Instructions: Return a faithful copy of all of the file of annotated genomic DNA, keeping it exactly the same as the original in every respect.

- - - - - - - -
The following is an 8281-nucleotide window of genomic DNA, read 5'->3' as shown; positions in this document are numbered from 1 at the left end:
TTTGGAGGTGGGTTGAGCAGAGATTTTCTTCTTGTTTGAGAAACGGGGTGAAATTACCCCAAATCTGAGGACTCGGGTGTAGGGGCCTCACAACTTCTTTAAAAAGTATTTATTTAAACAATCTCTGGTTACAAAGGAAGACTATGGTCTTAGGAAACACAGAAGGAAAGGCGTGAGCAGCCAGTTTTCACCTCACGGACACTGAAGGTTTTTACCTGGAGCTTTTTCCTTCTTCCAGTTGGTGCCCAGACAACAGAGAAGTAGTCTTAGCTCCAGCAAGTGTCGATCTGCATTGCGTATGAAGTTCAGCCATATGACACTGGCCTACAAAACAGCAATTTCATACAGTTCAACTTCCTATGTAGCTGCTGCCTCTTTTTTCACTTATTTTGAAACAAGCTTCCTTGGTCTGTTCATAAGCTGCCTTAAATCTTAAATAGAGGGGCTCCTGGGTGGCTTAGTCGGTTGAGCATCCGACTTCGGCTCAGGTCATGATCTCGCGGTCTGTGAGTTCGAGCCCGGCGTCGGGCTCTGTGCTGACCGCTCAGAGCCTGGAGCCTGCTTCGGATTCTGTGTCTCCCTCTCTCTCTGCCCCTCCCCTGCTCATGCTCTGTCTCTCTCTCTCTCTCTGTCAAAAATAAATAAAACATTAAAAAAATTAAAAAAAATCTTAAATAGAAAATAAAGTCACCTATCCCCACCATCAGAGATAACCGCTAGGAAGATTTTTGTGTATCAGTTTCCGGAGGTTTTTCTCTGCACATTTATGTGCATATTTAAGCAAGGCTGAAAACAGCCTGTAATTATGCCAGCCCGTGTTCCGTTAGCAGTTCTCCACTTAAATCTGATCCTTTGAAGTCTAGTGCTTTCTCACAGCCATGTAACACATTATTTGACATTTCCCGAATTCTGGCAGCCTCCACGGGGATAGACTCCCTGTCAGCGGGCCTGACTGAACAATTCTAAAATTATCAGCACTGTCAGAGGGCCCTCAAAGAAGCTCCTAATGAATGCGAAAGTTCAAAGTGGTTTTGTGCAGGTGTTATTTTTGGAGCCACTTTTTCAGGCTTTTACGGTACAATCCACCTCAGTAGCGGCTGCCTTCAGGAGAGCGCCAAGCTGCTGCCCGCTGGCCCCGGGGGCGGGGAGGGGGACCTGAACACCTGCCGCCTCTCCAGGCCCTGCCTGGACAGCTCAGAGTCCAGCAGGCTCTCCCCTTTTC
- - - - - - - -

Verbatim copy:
The following is an 8281-nucleotide window of genomic DNA, read 5'->3' as shown; positions in this document are numbered from 1 at the left end:
TTTGGAGGTGGGTTGAGCAGAGATTTTCTTCTTGTTTGAGAAACGGGGTGAAATTACCCCAAATCTGAGGACTCGGGTGTAGGGGCCTCACAACTTCTTTAAAAAGTATTTATTTAAACAATCTCTGGTTACAAAGGAAGACTATGGTCTTAGGAAACACAGAAGGAAAGGCGTGAGCAGCCAGTTTTCACCTCACGGACACTGAAGGTTTTTACCTGGAGCTTTTTCCTTCTTCCAGTTGGTGCCCAGACAACAGAGAAGTAGTCTTAGCTCCAGCAAGTGTCGATCTGCATTGCGTATGAAGTTCAGCCATATGACACTGGCCTACAAAACAGCAATTTCATACAGTTCAACTTCCTATGTAGCTGCTGCCTCTTTTTTCACTTATTTTGAAACAAGCTTCCTTGGTCTGTTCATAAGCTGCCTTAAATCTTAAATAGAGGGGCTCCTGGGTGGCTTAGTCGGTTGAGCATCCGACTTCGGCTCAGGTCATGATCTCGCGGTCTGTGAGTTCGAGCCCGGCGTCGGGCTCTGTGCTGACCGCTCAGAGCCTGGAGCCTGCTTCGGATTCTGTGTCTCCCTCTCTCTCTGCCCCTCCCCTGCTCATGCTCTGTCTCTCTCTCTCTCTCTGTCAAAAATAAATAAAACATTAAAAAAATTAAAAAAAATCTTAAATAGAAAATAAAGTCACCTATCCCCACCATCAGAGATAACCGCTAGGAAGATTTTTGTGTATCAGTTTCCGGAGGTTTTTCTCTGCACATTTATGTGCATATTTAAGCAAGGCTGAAAACAGCCTGTAATTATGCCAGCCCGTGTTCCGTTAGCAGTTCTCCACTTAAATCTGATCCTTTGAAGTCTAGTGCTTTCTCACAGCCATGTAACACATTATTTGACATTTCCCGAATTCTGGCAGCCTCCACGGGGATAGACTCCCTGTCAGCGGGCCTGACTGAACAATTCTAAAATTATCAGCACTGTCAGAGGGCCCTCAAAGAAGCTCCTAATGAATGCGAAAGTTCAAAGTGGTTTTGTGCAGGTGTTATTTTTGGAGCCACTTTTTCAGGCTTTTACGGTACAATCCACCTCAGTAGCGGCTGCCTTCAGGAGAGCGCCAAGCTGCTGCCCGCTGGCCCCGGGGGCGGGGAGGGGGACCTGAACACCTGCCGCCTCTCCAGGCCCTGCCTGGACAGCTCAGAGTCCAGCAGGCTCTCCCCTTTTC